Guest Commentary: Which Factors Help Entrepreneurs Succeed?
Fourteen years after founding Eyebobs, which manufactures and sells high-quality, fashionable reading glasses, Julie Allinson received a major investment earlier this year from Norwest Equity Partners (NEP). This investment news was significant for several reasons, the most notable that less than 1 percent of businesses seeking funding receive venture capital or private equity capital. For an entrepreneur like Allinson, attaining access to NEP’s investment funds, connections and business-development expertise is a giant step toward the success she has painstakingly pursued.
As an investment banker specializing in raising capital and selling businesses, I keep a close eye on those who own businesses with promising market opportunities. They serve as valuable role models for other, often younger entrepreneurs concerned about financing and the many challenges of growing their businesses. And financings such as Eyebobs’ serve as pricing models for what entrepreneurs in similar businesses might receive when they sell all or a portion of their companies.
During my 25-year career, I have watched hundreds of CEOs build their businesses, and I have seen numerous iterations of success and failure. The winning companies almost always have a proprietary product or service that they are selling to a large and growing market, and they are developed and nurtured by talented entrepreneurs who follow three common strategies:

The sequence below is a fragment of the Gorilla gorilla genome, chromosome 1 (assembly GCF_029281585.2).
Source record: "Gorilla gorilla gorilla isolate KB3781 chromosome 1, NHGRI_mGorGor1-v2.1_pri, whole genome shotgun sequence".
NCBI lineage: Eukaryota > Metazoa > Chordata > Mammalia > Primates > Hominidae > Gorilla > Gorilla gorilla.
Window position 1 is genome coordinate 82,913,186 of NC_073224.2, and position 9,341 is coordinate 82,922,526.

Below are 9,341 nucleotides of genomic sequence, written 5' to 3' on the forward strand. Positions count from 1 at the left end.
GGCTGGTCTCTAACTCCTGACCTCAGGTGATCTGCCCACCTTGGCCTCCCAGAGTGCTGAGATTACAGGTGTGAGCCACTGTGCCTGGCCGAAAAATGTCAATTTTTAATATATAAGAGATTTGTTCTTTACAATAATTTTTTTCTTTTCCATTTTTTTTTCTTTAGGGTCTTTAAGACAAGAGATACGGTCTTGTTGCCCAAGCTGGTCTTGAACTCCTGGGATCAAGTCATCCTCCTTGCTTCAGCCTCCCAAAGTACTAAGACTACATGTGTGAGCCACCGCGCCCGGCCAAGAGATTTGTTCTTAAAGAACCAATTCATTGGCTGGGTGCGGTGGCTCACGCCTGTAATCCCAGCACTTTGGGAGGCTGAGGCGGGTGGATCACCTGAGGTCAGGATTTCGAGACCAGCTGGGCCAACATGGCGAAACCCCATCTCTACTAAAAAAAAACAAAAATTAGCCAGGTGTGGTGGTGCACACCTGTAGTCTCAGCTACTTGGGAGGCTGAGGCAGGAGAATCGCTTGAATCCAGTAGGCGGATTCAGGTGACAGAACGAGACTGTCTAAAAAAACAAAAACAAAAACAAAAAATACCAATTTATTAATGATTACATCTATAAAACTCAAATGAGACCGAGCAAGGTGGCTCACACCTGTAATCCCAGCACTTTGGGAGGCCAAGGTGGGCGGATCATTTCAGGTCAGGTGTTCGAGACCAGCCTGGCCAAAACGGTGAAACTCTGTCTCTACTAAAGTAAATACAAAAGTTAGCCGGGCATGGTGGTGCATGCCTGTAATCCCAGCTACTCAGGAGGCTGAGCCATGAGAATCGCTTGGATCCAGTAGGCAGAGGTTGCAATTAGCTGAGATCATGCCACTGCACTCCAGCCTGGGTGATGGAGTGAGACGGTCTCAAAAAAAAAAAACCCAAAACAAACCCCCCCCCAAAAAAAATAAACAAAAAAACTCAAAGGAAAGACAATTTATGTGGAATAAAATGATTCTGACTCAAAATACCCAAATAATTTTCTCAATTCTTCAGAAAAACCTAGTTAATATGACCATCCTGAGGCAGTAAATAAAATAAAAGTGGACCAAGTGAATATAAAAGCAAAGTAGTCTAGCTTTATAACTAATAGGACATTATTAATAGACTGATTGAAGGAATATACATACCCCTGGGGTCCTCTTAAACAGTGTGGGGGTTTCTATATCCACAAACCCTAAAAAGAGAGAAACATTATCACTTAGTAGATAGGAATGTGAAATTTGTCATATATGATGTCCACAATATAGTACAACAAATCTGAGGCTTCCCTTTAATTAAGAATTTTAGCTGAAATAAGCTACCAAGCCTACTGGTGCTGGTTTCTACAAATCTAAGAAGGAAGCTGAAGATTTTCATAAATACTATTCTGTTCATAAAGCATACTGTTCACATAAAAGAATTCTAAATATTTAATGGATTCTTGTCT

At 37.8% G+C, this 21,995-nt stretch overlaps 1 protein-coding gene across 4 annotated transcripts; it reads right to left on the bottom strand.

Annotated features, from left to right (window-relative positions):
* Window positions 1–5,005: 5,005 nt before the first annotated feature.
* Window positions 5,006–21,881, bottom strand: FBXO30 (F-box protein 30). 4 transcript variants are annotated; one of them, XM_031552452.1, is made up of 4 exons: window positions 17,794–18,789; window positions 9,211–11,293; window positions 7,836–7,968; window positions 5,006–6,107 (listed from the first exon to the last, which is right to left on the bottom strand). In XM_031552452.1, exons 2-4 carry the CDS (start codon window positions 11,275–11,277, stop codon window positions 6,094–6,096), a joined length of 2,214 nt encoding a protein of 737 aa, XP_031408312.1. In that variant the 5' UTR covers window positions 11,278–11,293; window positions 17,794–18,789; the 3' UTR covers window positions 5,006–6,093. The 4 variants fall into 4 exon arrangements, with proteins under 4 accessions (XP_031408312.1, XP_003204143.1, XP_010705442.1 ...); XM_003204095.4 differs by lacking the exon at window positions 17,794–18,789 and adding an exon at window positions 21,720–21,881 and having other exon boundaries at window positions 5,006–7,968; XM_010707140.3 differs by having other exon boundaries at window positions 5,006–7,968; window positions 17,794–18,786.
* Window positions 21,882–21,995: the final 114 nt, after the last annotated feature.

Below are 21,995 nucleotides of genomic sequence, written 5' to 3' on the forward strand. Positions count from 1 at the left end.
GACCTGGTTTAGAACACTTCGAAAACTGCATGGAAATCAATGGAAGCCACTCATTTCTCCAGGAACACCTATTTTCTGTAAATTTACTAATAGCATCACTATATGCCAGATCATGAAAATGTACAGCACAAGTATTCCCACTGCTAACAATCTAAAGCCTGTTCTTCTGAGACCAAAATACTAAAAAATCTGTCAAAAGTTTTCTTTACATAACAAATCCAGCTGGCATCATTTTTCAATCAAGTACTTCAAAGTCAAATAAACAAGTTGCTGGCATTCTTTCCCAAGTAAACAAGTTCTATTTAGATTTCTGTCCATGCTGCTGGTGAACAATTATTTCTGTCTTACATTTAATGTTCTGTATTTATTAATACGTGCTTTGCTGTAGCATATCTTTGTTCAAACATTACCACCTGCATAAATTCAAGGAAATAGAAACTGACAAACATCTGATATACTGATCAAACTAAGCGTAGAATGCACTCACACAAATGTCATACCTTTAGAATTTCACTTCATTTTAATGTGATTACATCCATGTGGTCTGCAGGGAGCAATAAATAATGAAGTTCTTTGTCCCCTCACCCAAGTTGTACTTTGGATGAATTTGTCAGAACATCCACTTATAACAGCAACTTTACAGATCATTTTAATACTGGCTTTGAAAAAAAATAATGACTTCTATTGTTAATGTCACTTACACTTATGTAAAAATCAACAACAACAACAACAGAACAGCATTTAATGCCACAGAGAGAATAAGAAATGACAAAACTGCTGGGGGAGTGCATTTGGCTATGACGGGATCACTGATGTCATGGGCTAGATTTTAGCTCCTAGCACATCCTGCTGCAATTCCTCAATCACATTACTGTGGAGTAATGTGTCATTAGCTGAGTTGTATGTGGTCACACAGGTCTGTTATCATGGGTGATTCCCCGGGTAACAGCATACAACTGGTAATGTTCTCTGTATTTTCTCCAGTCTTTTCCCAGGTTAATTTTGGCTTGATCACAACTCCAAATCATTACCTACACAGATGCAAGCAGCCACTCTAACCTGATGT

They move quickly to take their product or service to market to gain an early-mover advantage, while incorporating valuable feedback from their beta customers into their next-generation product. A good example comes from the men in northwestern Minnesota who were among the first to build snowmobiles. Their company, Hetteen Hoist & Derrick, became Polaris, which is now a powersports corporation that generated $4.5 billion in total sales in 2014.
They let outside experts complement their team. Smart entrepreneurs raise smart money from partners with industry expertise and avoid becoming overly worried about “diluting” their ownership with outside capital. They not only hire outside advisors to complement their management team, they know that providers of capital are often also providers of sound guidance. When they get good advisors, they listen to them. They know their own weaknesses and are willing to base some of their actions on the feedback the advisors provide. An example is Josh Hochschuler, the founder of Minneapolis-based Talenti Gelato, who wisely sought out and listened to Steve Gill, the CEO of Millennium Import, who not only brought capital, but also sales, marketing and production expertise to Talenti, which then became a multimillion-dollar company that was recently purchased by Unilever.
They invest in technology, people and systems. The best entrepreneurs face challenges with intelligence, perseverance and ingenuity. I’ve served as a judge for EY’s Entrepreneur of the Year awards for the Upper Midwest. The award recipients overcame diverse challenges, including regulators withholding approval of their products and a lack of funding. One of the award-winning companies started its own software university to train its next generation of developers. Others depended on family members and second mortgages on their homes to fund their businesses.
Does following these three strategies guarantee success? Of course not—but few companies can succeed without them. Most entrepreneurs also need to innovate, navigate challenges and be prepared to alter their market strategies. TCB
Sima Griffith is co-founder and managing principal of Aethlon Capital, a Minneapolis-based investment bank representing business owners in the sale or financing of their companies.